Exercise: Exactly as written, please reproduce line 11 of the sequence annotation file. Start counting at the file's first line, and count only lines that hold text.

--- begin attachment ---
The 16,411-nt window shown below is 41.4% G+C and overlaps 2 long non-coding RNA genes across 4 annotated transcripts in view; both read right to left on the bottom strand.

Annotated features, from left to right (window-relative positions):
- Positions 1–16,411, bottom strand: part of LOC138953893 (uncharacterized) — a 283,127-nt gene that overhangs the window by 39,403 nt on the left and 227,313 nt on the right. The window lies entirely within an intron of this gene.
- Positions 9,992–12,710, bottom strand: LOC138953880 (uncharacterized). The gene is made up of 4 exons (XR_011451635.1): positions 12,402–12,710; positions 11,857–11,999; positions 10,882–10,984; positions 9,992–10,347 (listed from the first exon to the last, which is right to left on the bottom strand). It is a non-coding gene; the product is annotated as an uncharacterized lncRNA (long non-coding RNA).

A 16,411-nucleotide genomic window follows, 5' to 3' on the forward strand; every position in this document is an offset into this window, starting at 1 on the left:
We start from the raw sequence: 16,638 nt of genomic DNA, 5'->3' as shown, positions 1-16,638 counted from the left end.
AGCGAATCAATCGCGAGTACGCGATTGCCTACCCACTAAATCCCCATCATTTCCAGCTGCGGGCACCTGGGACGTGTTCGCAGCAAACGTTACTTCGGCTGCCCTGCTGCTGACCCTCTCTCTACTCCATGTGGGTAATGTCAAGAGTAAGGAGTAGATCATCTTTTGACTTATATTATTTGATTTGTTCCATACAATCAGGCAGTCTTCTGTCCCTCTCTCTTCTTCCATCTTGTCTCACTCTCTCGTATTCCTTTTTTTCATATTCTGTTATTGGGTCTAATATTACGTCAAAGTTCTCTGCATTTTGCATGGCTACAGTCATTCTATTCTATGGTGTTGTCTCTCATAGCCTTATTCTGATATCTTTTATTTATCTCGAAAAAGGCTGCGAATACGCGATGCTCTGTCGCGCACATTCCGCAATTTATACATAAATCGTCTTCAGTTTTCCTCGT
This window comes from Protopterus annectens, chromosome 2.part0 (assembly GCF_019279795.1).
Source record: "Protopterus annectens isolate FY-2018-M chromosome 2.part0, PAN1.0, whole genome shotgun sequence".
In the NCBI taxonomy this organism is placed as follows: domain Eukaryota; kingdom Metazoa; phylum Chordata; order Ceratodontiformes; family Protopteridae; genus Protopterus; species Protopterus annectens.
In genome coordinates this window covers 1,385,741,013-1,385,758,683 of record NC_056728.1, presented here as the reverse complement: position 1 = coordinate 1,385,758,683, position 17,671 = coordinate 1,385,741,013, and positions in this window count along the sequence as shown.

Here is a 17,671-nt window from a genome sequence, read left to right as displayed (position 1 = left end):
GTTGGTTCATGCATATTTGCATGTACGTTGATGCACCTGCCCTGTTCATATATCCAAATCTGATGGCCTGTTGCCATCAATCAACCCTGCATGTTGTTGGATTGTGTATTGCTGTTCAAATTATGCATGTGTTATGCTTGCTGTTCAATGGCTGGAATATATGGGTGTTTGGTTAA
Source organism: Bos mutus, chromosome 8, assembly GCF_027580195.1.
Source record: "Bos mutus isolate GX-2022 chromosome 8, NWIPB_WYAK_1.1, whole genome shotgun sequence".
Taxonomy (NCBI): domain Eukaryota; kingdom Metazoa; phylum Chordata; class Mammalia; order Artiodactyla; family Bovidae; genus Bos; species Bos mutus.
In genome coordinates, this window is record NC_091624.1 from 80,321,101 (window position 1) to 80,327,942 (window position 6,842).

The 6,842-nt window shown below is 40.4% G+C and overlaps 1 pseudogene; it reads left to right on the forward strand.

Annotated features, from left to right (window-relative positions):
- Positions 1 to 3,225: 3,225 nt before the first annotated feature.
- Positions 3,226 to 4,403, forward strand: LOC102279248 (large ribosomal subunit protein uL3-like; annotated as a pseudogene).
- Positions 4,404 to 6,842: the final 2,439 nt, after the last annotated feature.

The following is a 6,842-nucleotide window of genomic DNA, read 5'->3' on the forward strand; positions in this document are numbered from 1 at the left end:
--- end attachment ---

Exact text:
In genome coordinates this window covers 1,385,741,013-1,385,758,683 of record NC_056728.1, presented here as the reverse complement: position 1 = coordinate 1,385,758,683, position 17,671 = coordinate 1,385,741,013, and positions in this window count along the sequence as shown.